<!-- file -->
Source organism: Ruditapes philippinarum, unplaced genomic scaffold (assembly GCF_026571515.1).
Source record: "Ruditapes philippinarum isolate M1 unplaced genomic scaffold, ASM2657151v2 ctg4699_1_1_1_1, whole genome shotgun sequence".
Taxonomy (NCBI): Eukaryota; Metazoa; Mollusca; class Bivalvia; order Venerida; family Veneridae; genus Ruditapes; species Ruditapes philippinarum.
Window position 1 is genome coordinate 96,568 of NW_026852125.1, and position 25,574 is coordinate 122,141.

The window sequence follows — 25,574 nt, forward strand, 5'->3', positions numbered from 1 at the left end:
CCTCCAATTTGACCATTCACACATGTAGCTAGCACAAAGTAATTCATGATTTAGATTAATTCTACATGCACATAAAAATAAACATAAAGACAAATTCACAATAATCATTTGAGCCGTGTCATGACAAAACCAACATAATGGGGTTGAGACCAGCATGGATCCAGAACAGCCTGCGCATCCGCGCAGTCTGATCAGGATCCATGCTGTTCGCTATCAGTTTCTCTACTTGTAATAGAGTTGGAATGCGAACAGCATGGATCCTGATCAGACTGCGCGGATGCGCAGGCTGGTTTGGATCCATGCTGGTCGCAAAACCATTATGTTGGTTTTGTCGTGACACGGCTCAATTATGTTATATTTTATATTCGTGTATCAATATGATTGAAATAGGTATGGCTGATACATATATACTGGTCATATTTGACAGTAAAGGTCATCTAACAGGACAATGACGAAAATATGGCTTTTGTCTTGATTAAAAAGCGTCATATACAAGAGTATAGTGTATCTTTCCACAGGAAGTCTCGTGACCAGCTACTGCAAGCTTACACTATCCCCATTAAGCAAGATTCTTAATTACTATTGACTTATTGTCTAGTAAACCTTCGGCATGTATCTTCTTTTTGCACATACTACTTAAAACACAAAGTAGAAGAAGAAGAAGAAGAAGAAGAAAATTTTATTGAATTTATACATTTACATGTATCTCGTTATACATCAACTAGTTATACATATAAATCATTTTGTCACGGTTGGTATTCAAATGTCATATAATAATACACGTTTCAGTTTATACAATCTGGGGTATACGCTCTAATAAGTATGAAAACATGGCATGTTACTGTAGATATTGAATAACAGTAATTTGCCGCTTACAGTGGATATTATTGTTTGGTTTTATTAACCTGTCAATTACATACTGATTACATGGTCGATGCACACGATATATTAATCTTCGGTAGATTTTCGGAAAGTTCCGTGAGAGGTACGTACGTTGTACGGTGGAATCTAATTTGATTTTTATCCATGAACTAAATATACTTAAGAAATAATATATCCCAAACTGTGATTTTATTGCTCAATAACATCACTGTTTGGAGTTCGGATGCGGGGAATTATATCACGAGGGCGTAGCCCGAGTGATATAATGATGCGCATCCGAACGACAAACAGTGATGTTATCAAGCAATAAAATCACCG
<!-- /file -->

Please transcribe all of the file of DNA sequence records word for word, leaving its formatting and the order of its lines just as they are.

Source organism: Ruditapes philippinarum, unplaced genomic scaffold (assembly GCF_026571515.1).
Source record: "Ruditapes philippinarum isolate M1 unplaced genomic scaffold, ASM2657151v2 ctg4699_1_1_1_1, whole genome shotgun sequence".
Taxonomy (NCBI): Eukaryota; Metazoa; Mollusca; class Bivalvia; order Venerida; family Veneridae; genus Ruditapes; species Ruditapes philippinarum.
Window position 1 is genome coordinate 96,568 of NW_026852125.1, and position 25,574 is coordinate 122,141.

The window sequence follows — 25,574 nt, forward strand, 5'->3', positions numbered from 1 at the left end:
CCTCCAATTTGACCATTCACACATGTAGCTAGCACAAAGTAATTCATGATTTAGATTAATTCTACATGCACATAAAAATAAACATAAAGACAAATTCACAATAATCATTTGAGCCGTGTCATGACAAAACCAACATAATGGGGTTGAGACCAGCATGGATCCAGAACAGCCTGCGCATCCGCGCAGTCTGATCAGGATCCATGCTGTTCGCTATCAGTTTCTCTACTTGTAATAGAGTTGGAATGCGAACAGCATGGATCCTGATCAGACTGCGCGGATGCGCAGGCTGGTTTGGATCCATGCTGGTCGCAAAACCATTATGTTGGTTTTGTCGTGACACGGCTCAATTATGTTATATTTTATATTCGTGTATCAATATGATTGAAATAGGTATGGCTGATACATATATACTGGTCATATTTGACAGTAAAGGTCATCTAACAGGACAATGACGAAAATATGGCTTTTGTCTTGATTAAAAAGCGTCATATACAAGAGTATAGTGTATCTTTCCACAGGAAGTCTCGTGACCAGCTACTGCAAGCTTACACTATCCCCATTAAGCAAGATTCTTAATTACTATTGACTTATTGTCTAGTAAACCTTCGGCATGTATCTTCTTTTTGCACATACTACTTAAAACACAAAGTAGAAGAAGAAGAAGAAGAAGAAGAAAATTTTATTGAATTTATACATTTACATGTATCTCGTTATACATCAACTAGTTATACATATAAATCATTTTGTCACGGTTGGTATTCAAATGTCATATAATAATACACGTTTCAGTTTATACAATCTGGGGTATACGCTCTAATAAGTATGAAAACATGGCATGTTACTGTAGATATTGAATAACAGTAATTTGCCGCTTACAGTGGATATTATTGTTTGGTTTTATTAACCTGTCAATTACATACTGATTACATGGTCGATGCACACGATATATTAATCTTCGGTAGATTTTCGGAAAGTTCCGTGAGAGGTACGTACGTTGTACGGTGGAATCTAATTTGATTTTTATCCATGAACTAAATATACTTAAGAAATAATATATCCCAAACTGTGATTTTATTGCTCAATAACATCACTGTTTGGAGTTCGGATGCGGGGAATTATATCACGAGGGCGTAGCCCGAGTGATATAATGATGCGCATCCGAACGACAAACAGTGATGTTATCAAGCAATAAAATCACCG